Western players are generally very tall and physically much stronger and the way, the game has changed, it has become much more physical and aggressive. Indian players were predominantly good grass court players with their serve and volley game. You too were a great serve and volley player. Do you agree that relatively weaker physical structure and height has proved to be some kind of hindrance for Indian tennis players at the international level?
Great Question! Obviously, true for Asian players. However, if you look at the current generation of our boys like Yuki Bhambri, Saket, Ram Kumar or Prajnesh, all of them are big boys physically. So, if they work harder, they can achieve much more. Prajnesh had a good run this year, Sumit (Nagpal) played well. They need to jump to the next level now. If they are able to break into the top hundred and then top fifty, they can have good run. India needs to produce players who can break into top hundred and top fifty category and then take India back to the World Group in Davis Cup. Unless we have two to three players in top fifty category, it will be very difficult to form a core group and a lasting impression as a country in the international tennis arena.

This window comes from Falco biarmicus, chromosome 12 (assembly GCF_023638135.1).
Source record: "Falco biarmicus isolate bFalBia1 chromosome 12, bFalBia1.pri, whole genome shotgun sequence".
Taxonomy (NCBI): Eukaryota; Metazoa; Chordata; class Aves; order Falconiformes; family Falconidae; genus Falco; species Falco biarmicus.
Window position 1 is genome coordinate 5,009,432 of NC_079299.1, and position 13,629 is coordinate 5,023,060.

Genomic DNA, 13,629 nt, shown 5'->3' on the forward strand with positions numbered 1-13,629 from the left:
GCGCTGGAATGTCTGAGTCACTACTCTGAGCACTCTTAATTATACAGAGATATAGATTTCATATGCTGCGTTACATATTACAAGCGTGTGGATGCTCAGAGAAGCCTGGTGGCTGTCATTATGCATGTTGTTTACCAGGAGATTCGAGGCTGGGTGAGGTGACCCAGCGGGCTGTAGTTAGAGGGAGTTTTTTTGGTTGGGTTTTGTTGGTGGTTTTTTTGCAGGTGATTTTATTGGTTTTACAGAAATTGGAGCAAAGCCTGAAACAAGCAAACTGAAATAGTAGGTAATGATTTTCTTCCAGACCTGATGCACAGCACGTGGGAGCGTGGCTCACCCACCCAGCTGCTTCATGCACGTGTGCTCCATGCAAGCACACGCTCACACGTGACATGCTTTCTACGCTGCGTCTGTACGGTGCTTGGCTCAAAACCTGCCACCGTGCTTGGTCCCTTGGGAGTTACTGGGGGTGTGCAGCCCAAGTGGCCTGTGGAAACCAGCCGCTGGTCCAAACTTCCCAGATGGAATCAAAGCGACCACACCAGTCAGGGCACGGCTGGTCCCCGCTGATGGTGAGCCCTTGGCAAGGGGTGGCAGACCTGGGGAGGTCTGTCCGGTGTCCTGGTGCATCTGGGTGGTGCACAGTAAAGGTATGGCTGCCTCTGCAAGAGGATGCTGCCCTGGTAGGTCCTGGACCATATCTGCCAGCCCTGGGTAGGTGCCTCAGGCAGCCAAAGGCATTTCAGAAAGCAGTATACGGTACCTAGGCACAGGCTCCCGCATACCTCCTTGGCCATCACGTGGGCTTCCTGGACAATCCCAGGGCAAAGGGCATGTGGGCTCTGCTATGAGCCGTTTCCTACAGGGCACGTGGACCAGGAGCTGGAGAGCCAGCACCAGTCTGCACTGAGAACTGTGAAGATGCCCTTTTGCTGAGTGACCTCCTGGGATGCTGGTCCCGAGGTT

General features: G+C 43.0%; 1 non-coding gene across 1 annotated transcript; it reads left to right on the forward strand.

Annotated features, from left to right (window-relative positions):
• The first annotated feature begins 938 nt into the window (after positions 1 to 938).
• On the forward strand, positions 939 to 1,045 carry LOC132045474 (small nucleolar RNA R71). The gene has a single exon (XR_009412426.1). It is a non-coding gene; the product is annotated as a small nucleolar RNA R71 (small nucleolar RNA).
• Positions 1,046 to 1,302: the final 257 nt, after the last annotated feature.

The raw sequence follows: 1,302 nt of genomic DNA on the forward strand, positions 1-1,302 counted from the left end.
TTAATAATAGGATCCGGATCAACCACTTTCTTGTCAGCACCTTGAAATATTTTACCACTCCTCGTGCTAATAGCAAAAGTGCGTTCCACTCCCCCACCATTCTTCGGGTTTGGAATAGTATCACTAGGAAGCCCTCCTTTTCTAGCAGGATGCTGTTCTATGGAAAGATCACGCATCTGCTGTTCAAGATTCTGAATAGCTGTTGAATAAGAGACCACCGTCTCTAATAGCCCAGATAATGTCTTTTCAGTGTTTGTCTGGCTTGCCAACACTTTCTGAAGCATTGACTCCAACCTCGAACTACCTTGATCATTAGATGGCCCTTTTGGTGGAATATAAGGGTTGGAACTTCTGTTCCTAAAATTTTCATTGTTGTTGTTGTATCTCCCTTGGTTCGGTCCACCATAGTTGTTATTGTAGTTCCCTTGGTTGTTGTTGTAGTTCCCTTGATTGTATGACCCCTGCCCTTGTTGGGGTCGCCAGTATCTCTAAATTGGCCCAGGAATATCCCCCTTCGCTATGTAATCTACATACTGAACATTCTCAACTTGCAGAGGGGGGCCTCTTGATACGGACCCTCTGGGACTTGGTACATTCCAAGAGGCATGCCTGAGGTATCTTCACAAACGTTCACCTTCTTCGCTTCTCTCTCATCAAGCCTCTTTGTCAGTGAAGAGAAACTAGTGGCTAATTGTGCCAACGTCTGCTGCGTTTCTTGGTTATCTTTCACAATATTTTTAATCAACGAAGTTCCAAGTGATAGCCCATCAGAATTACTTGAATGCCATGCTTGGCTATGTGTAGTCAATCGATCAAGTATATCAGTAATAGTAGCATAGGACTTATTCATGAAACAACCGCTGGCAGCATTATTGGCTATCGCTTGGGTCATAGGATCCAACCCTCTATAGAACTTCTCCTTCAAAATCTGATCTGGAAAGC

You have been ATP President for some years. These days several top players including Rafael Nadal, Roger Federer and Novak Djokovic have been complaining of too many matches and too tight a tennis schedule. Is their complaint justified in your opinion?
Well, some top players do complain about the tennis calendar. However, I must add that players like Rafa, Roger or Djokovic are at the stage of their career where they skip a large number of tournaments and play tournaments of their choice. So, they should have no issue with the schedule when nobody is forcing them to play all or certain tournaments. In fact they have the luxury to choose which tournaments to play and which ones to avoid. A busy calendar is otherwise good for tennis. A busy calendar provided other players an opportunity to come up the ranking.